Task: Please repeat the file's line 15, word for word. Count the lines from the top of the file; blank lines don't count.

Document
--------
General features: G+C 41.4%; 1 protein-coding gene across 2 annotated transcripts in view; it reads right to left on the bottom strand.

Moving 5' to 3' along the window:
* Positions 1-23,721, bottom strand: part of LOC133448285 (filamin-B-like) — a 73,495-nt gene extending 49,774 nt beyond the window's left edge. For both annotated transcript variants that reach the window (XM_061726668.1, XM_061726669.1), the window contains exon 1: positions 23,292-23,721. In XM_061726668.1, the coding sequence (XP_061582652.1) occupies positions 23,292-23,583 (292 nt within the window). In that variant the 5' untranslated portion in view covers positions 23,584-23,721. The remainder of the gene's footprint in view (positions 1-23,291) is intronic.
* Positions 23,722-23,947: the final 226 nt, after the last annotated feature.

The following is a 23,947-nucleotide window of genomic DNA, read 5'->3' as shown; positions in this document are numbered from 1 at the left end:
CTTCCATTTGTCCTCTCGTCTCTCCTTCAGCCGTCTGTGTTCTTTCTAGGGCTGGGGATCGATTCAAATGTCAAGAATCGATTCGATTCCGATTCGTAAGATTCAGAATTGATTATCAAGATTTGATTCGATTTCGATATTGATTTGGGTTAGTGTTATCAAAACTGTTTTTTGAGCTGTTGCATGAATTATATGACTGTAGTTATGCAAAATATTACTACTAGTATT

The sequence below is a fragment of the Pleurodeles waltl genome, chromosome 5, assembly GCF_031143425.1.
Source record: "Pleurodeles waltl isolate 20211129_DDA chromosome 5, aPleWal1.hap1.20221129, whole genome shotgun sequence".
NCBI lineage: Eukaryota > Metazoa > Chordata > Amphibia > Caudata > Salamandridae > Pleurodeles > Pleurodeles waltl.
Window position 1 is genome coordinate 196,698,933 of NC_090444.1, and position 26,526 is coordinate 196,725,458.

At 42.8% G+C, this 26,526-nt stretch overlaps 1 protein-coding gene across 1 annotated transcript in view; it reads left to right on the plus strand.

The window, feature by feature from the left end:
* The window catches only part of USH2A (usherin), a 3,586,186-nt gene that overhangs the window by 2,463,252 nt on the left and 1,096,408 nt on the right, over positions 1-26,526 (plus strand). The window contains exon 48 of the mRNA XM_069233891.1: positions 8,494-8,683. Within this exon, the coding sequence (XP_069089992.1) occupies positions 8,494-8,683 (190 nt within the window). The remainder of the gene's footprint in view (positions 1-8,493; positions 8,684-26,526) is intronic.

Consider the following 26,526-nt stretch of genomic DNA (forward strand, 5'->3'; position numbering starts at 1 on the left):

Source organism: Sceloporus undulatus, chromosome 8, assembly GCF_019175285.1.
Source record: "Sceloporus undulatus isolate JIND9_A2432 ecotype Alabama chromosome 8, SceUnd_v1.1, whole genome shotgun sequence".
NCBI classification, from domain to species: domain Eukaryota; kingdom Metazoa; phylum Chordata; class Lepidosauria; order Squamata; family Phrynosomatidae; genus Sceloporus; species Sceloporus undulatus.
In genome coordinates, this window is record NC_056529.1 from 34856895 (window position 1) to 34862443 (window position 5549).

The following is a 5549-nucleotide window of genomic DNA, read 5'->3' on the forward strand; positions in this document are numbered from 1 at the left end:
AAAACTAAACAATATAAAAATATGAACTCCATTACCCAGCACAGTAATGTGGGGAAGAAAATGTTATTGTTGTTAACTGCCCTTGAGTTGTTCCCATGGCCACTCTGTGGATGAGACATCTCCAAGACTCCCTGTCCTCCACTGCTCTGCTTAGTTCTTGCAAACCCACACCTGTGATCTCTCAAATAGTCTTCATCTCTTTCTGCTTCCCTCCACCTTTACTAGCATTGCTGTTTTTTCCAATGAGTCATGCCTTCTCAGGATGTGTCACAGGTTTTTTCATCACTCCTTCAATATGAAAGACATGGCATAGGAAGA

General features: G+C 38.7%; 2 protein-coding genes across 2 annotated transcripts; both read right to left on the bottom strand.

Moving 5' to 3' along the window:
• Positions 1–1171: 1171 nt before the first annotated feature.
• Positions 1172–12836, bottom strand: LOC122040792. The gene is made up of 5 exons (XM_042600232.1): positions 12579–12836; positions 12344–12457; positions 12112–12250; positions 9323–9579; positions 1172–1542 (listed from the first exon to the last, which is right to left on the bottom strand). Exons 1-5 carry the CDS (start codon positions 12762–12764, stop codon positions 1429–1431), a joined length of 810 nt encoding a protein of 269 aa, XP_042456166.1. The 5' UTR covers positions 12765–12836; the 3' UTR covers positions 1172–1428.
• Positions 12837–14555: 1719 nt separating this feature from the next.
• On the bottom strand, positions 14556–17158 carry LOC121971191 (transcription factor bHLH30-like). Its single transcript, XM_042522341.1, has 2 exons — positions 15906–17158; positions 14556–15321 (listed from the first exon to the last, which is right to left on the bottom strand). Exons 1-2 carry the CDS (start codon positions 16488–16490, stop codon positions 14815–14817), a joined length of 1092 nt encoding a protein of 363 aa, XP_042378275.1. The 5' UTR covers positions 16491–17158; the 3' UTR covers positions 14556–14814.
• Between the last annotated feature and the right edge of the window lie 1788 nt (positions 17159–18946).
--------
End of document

Source organism: Sceloporus undulatus, chromosome 8, assembly GCF_019175285.1.